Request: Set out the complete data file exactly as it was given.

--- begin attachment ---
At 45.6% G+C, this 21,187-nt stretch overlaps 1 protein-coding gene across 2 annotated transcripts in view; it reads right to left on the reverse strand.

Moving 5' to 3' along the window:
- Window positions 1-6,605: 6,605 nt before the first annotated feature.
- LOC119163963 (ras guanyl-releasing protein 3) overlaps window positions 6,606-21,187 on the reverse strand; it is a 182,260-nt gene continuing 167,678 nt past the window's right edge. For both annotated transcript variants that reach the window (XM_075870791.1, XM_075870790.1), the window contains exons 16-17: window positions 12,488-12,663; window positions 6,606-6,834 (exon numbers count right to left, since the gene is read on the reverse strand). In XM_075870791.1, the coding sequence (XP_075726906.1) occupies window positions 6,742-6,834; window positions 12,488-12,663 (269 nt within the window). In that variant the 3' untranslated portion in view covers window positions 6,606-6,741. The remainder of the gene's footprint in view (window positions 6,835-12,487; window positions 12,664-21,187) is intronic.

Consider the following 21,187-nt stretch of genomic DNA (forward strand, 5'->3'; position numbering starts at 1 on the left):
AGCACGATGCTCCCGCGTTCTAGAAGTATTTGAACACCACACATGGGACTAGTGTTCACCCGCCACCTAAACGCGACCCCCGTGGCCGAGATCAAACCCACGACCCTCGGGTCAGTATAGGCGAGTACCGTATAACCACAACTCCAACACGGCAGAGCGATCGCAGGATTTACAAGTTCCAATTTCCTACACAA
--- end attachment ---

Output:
At 45.6% G+C, this 21,187-nt stretch overlaps 1 protein-coding gene across 2 annotated transcripts in view; it reads right to left on the reverse strand.

Moving 5' to 3' along the window:
- Window positions 1-6,605: 6,605 nt before the first annotated feature.
- LOC119163963 (ras guanyl-releasing protein 3) overlaps window positions 6,606-21,187 on the reverse strand; it is a 182,260-nt gene continuing 167,678 nt past the window's right edge. For both annotated transcript variants that reach the window (XM_075870791.1, XM_075870790.1), the window contains exons 16-17: window positions 12,488-12,663; window positions 6,606-6,834 (exon numbers count right to left, since the gene is read on the reverse strand). In XM_075870791.1, the coding sequence (XP_075726906.1) occupies window positions 6,742-6,834; window positions 12,488-12,663 (269 nt within the window). In that variant the 3' untranslated portion in view covers window positions 6,606-6,741. The remainder of the gene's footprint in view (window positions 6,835-12,487; window positions 12,664-21,187) is intronic.

Consider the following 21,187-nt stretch of genomic DNA (forward strand, 5'->3'; position numbering starts at 1 on the left):
AGCACGATGCTCCCGCGTTCTAGAAGTATTTGAACACCACACATGGGACTAGTGTTCACCCGCCACCTAAACGCGACCCCCGTGGCCGAGATCAAACCCACGACCCTCGGGTCAGTATAGGCGAGTACCGTATAACCACAACTCCAACACGGCAGAGCGATCGCAGGATTTACAAGTTCCAATTTCCTACACAA